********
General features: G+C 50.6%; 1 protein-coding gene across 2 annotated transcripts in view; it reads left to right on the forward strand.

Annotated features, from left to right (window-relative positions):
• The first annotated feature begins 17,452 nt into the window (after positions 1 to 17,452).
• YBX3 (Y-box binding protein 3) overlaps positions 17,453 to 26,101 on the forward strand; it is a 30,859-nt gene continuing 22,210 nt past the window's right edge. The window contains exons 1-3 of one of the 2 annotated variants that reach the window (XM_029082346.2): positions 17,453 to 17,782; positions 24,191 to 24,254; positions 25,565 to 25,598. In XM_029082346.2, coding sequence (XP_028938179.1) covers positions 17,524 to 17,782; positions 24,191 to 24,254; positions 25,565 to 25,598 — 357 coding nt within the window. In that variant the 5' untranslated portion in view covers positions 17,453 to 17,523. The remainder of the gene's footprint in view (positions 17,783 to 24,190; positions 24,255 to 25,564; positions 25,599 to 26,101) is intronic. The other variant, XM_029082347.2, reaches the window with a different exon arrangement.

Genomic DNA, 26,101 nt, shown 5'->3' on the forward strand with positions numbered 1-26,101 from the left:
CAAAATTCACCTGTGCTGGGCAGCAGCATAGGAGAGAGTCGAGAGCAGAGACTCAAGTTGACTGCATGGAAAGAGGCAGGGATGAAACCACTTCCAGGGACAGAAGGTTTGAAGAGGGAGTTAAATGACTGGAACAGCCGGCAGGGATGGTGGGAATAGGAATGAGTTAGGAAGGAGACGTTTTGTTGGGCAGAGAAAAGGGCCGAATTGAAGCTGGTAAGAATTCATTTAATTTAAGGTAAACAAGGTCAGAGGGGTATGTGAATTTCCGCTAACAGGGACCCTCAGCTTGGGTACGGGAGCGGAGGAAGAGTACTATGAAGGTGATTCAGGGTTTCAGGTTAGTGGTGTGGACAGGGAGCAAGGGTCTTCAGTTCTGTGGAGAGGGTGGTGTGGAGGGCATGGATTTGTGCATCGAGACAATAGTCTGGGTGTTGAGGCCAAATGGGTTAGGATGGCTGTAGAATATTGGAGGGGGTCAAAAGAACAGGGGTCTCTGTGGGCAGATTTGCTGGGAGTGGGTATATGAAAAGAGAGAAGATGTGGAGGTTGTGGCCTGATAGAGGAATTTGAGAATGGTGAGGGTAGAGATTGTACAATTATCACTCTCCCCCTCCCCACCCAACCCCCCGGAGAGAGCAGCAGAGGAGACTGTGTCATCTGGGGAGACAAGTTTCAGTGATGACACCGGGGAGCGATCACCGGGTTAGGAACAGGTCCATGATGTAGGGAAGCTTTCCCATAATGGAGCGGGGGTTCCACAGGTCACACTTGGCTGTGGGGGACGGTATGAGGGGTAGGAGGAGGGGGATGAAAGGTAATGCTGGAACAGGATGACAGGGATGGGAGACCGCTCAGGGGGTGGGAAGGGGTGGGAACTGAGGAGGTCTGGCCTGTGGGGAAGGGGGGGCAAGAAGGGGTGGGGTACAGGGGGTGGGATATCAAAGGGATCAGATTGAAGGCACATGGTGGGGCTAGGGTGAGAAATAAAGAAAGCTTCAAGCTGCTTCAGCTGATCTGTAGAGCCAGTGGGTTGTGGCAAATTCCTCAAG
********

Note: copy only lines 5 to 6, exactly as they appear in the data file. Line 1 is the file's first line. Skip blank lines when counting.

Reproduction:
Genomic DNA, 26,101 nt, shown 5'->3' on the forward strand with positions numbered 1-26,101 from the left:
CAAAATTCACCTGTGCTGGGCAGCAGCATAGGAGAGAGTCGAGAGCAGAGACTCAAGTTGACTGCATGGAAAGAGGCAGGGATGAAACCACTTCCAGGGACAGAAGGTTTGAAGAGGGAGTTAAATGACTGGAACAGCCGGCAGGGATGGTGGGAATAGGAATGAGTTAGGAAGGAGACGTTTTGTTGGGCAGAGAAAAGGGCCGAATTGAAGCTGGTAAGAATTCATTTAATTTAAGGTAAACAAGGTCAGAGGGGTATGTGAATTTCCGCTAACAGGGACCCTCAGCTTGGGTACGGGAGCGGAGGAAGAGTACTATGAAGGTGATTCAGGGTTTCAGGTTAGTGGTGTGGACAGGGAGCAAGGGTCTTCAGTTCTGTGGAGAGGGTGGTGTGGAGGGCATGGATTTGTGCATCGAGACAATAGTCTGGGTGTTGAGGCCAAATGGGTTAGGATGGCTGTAGAATATTGGAGGGGGTCAAAAGAACAGGGGTCTCTGTGGGCAGATTTGCTGGGAGTGGGTATATGAAAAGAGAGAAGATGTGGAGGTTGTGGCCTGATAGAGGAATTTGAGAATGGTGAGGGTAGAGATTGTACAATTATCACTCTCCCCCTCCCCACCCAACCCCCCGGAGAGAGCAGCAGAGGAGACTGTGTCATCTGGGGAGACAAGTTTCAGTGATGACACCGGGGAGCGATCACCGGGTTAGGAACAGGTCCATGATGTAGGGAAGCTTTCCCATAATGGAGCGGGGGTTCCACAGGTCACACTTGGCTGTGGGGGACGGTATGAGGGGTAGGAGGAGGGGGATGAAAGGTAATGCTGGAACAGGATGACAGGGATGGGAGACCGCTCAGGGGGTGGGAAGGGGTGGGAACTGAGGAGGTCTGGCCTGTGGGGAAGGGGGGGCAAGAAGGGGTGGGGTACAGGGGGTGGGATATCAAAGGGATCAGATTGAAGGCACATGGTGGGGCTAGGGTGAGAAATAAAGAAAGCTTCAAGCTGCTTCAGCTGATCTGTAGAGCCAGTGGGTTGTGGCAAATTCCTCAAG